And here are more examples of some inspirational people who endured and persisted, taking their work to the next level:
– Zumra Nuru, founder of the unique Awramba Community in Northern Ethiopia, who endured a lot of resistance to make his dream come true,
– Retired President Nelson Mandela waited 27 years, without giving up, before being released from prison,
– Albert Einstein couldn’t speak till he was four years old, and was told he wouldn’t amount to much. His attitude as an endless learner completely challenged this assumption,
– Steve Jobs once shared: ‘I used to sleep on the floor in friends\’ rooms, returning Coke bottles for food, money, and getting weekly free meals at a local temple’,
– ‘My teachers used to call me a failure,’ once shared former British Prime Minister, Tony Blair.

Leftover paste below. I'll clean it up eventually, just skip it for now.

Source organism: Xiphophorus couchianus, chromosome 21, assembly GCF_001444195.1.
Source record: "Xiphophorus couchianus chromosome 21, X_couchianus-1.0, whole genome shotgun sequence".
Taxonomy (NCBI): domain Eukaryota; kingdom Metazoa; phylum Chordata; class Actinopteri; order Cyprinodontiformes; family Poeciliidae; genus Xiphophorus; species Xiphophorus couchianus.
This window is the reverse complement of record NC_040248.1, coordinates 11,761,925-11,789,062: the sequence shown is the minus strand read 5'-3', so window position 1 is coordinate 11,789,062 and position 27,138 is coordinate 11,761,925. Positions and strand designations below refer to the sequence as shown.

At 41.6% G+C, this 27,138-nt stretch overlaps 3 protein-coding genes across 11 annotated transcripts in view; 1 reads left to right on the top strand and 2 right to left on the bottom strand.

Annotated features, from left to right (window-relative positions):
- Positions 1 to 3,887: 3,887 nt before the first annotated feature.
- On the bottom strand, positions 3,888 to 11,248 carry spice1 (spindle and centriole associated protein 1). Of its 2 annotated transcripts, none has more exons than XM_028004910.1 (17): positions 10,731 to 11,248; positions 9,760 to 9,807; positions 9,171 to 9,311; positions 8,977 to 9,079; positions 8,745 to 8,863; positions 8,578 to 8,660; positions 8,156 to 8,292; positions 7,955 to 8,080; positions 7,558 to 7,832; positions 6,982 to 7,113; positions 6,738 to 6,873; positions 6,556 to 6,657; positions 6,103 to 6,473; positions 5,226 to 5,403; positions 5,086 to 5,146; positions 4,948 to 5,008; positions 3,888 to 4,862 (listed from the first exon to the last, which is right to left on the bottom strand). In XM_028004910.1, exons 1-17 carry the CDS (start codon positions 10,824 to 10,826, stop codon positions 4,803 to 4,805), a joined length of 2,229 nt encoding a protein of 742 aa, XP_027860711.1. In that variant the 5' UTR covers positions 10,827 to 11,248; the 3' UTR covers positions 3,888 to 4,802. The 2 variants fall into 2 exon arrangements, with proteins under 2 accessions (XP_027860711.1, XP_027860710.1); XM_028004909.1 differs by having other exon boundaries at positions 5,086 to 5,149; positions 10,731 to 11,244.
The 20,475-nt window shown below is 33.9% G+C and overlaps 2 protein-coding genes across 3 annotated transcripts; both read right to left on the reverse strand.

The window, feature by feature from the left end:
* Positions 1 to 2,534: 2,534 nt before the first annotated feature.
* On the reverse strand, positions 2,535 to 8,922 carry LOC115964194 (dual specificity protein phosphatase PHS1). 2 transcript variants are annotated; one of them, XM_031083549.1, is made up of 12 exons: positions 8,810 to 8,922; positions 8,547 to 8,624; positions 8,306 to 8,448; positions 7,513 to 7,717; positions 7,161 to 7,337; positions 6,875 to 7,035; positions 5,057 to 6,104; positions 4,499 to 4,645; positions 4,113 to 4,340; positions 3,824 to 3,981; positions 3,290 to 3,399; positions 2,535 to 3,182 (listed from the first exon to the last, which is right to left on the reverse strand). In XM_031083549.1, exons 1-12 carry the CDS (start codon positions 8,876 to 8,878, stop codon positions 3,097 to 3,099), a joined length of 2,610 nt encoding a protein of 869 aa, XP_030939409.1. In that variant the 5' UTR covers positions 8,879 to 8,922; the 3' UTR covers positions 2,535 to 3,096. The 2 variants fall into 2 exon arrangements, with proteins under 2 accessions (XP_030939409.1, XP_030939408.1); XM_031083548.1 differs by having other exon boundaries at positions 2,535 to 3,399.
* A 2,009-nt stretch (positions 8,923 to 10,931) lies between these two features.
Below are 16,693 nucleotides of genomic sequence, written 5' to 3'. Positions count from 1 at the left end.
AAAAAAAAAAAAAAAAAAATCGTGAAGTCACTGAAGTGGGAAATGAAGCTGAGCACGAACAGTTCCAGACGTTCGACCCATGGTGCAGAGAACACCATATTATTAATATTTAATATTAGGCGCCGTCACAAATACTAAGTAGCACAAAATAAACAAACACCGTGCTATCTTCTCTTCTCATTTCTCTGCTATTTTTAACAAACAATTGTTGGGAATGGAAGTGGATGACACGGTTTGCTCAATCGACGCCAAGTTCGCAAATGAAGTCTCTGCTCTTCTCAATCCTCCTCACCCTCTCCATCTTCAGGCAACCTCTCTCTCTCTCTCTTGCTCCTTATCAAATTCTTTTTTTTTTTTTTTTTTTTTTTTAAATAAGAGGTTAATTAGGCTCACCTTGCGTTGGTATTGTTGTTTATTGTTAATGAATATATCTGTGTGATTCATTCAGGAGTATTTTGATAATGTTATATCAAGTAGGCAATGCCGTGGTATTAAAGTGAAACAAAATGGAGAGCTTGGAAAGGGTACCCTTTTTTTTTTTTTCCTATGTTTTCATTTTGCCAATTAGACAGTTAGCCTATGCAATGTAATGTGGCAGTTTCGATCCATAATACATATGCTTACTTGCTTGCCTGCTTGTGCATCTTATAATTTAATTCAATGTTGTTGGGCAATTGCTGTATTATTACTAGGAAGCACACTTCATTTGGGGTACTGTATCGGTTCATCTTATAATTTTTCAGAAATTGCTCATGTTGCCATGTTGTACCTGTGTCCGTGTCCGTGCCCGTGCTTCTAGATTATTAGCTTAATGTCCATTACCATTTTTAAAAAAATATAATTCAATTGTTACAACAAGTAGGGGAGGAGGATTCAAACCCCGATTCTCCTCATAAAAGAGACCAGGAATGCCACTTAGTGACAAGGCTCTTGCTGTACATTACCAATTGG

We can think of so many others who, in their same position, would have given up. So what distinguishes those who persist, grow, and realize their goals, from those who perhaps give up? Many elements indeed, and perhaps, one element could be the frame of mind one has, one’s mindset.
Mindset can be defined as a set of beliefs or a way of thinking that determines one’s behavior, outlook and mental attitude. Other words could include: attitude, worldview, set of assumptions, way of thinking, outlook, or pattern of thought. Mindset can be seen as a collection of the conversations we have with ourselves, the voice we have in our head as we respond to situations, circumstances and challenges.